I have lost my blogging mojo of late. Losing Bonnie hit me hard, she was such an important person in my life. I am really missing her witty messages and dry sense of humour. She was our Superwoman. Tonight, as always, this blog is a bit of therapy for the Sophster.
My mum continues to test my patience. I am learning to count to six million before reacting (No mean feat for someone who is baffled by numbers!)
We have had issues regarding Mum and her vulnerability with her bank account. This ended up with new cards, direct debits being cancelled and so on. One of the issues being that she had three different insurance policies on one electrical appliance! It is criminal how companies prey on vulnerable people. After I had managed to rectify all the issues, it all came back to haunt me this week – “Soph, you’ll be proud of me, I had a letter in the post, I’ve just insured my tumble dryer.” It is fair to say I probably exhausted the f-word! I then discovered yesterday than she has another new policy for said appliance with yet another company! I’m trying my best to allow her some independence, whilst constantly monitoring her behaviour and actions. She is a full-time job and I continually have to be one step ahead of the game. Marvellous!
My dad has been in his new home for two months. Honestly, I am in awe of the staff there. They are all incredibly empathetic and respectful regarding the complexities of dementia. Whenever I arrive at the home, there are always activities going on to entertain the residents and exercise their minds. The other day I had arrived ten minutes too late… They had been having a karaoke afternoon! It is probably just as well, as I would not have wanted to hand the mic back!
Recently, I was talking to someone about looking after parents. They said that they could never put one of their family members in a home. Two years ago, I would have completely agreed with them. Previously, I would have felt adamant that no parent of mine would ever be in a nursing home. However, I know (and finally accept) that Dad’s needs are now too complex for me. I had questioned whether I should give up work to look after Dad. I now know this would not have been good for either him or I, not to mention my husband and children. Now I am able to be his daughter, visiting him for quality time. This is so important and these moments are cherished. I never want to lose my relationship with my dad, I know that his home situation allows our dad and daughter connection to continue.
Having now been registered with the surgery next to his home, Dad’s new GP phoned me after she had visited him. She was lovely and gave me so much time. Filling in Dad’s TEP form (Treatment Escalation Plan) with her was not easy: it is very hard to detach from your own feelings, put yourself in your loved one’s shoes and answer the questions accordingly and respect their wishes.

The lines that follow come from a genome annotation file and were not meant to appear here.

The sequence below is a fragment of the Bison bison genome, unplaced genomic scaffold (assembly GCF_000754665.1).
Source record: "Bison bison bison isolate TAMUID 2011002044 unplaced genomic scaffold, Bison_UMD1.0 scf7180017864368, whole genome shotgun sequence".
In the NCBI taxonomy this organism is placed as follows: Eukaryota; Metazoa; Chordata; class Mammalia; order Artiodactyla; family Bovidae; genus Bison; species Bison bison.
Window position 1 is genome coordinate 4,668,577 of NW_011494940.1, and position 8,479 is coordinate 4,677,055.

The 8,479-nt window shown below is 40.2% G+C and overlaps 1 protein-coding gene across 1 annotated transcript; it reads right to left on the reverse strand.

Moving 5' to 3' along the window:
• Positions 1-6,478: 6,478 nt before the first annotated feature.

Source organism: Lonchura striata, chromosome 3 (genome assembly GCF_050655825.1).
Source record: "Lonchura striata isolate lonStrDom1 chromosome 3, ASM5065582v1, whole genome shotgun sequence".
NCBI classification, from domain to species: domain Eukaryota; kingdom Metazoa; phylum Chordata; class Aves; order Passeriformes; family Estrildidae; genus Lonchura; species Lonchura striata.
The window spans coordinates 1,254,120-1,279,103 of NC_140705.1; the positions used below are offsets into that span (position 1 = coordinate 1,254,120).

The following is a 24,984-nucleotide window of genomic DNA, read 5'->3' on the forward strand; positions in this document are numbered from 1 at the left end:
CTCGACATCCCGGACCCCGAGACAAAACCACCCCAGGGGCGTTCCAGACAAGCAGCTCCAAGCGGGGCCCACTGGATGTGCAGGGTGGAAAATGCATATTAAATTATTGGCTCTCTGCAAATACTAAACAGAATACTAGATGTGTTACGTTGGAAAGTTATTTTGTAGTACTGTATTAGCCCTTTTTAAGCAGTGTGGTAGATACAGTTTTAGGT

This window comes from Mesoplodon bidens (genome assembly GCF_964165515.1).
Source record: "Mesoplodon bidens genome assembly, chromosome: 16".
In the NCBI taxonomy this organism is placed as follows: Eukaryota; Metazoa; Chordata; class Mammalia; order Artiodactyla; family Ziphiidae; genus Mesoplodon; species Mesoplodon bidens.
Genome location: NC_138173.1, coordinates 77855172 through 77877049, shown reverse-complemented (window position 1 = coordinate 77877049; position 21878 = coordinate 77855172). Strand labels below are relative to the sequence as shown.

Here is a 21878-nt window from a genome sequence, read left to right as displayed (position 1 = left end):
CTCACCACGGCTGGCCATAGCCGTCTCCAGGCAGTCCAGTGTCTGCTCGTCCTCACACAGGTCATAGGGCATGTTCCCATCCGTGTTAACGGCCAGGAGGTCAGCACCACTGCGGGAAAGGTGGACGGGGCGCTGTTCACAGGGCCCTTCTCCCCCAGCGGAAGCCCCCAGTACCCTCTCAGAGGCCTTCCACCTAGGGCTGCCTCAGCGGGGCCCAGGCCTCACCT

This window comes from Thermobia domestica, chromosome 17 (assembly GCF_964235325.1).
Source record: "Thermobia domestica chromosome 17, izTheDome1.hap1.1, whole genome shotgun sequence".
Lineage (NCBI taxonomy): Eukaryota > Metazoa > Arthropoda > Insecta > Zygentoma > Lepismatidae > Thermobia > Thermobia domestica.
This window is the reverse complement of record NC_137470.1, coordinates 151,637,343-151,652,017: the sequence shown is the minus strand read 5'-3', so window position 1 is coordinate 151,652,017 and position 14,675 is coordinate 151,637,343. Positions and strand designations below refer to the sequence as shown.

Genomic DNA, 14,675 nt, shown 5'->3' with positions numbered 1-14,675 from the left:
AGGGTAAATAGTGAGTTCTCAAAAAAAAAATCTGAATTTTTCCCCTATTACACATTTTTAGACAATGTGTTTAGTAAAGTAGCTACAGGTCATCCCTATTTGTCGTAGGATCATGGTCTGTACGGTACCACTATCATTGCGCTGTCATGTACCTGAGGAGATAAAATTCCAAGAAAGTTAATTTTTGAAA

Admittedly, I find it so much easier to cope when Dad is really confused. His moments of lucidity are the times I can fall apart. When he recognises the demise of his brain, it destroys me. I cannot begin to imagine how scary it must be for an individual recognising that they are losing their foundations. I have been told that my dad is entering a new phase of his dementia and I am definitely witnessing this shift. The blissful bubble of bewilderment is all I wish for him now.
Dad has recently moved to a ground floor room due to his poor mobility and lack of spatial awareness. Prior to this, one afternoon Hats and I were taking my parents back downstairs after being in his room. Dad, Hats and I made our way to the lift. Mum was still in the room, fiddling and fussing with Dad’s clothes in his wardrobe. The lift door shut and Mum ran to the door, banging on it, “Wait for me!!” Unfortunately, we could not open the doors, so had to make our way downstairs, knowing that Mum could not navigate her way back down. As we got downstairs, Dad proceeded to get out! We then had to usher my bewildered dad back in to return to pick Mum up. As we arrived back on the second floor, Mum was stood there shouting. Dad then got out to walk back towards his bedroom just as a stroppy Mum jumped in the lift. Talk about herding cats! Hats and I were desperately trying to stifle our giggles. It reminded me of the chicken, grain and fox riddle! Which do you take across the river first?!
After a tiring day at school a couple of weeks ago, I turned up at Dad’s home to find Mum in new snakeskin shoes. They were teamed with bright red stripey socks! I did wonder if she had been auditioning for a role in ‘The Wizard of Oz!’ – Nothing would surprise me these days! I do worry about the longevity of Mum being free range. Nevertheless, I know she will never be lost in her conspicuous attire! (Being completely phobic about snakes, I am actually petrified of Mum’s new shoes!)
I have considered starting my running again, but I know how addictive that became in the past. I would run about eleven miles per day. I am afraid if I start again, I will keep running towards the sunshine and not stop haha! Therefore, I will just continue to eat copious amounts of chocolate, drink gin by the bucket-load and enjoy the comical reprieve dementia often provides. Xxxxx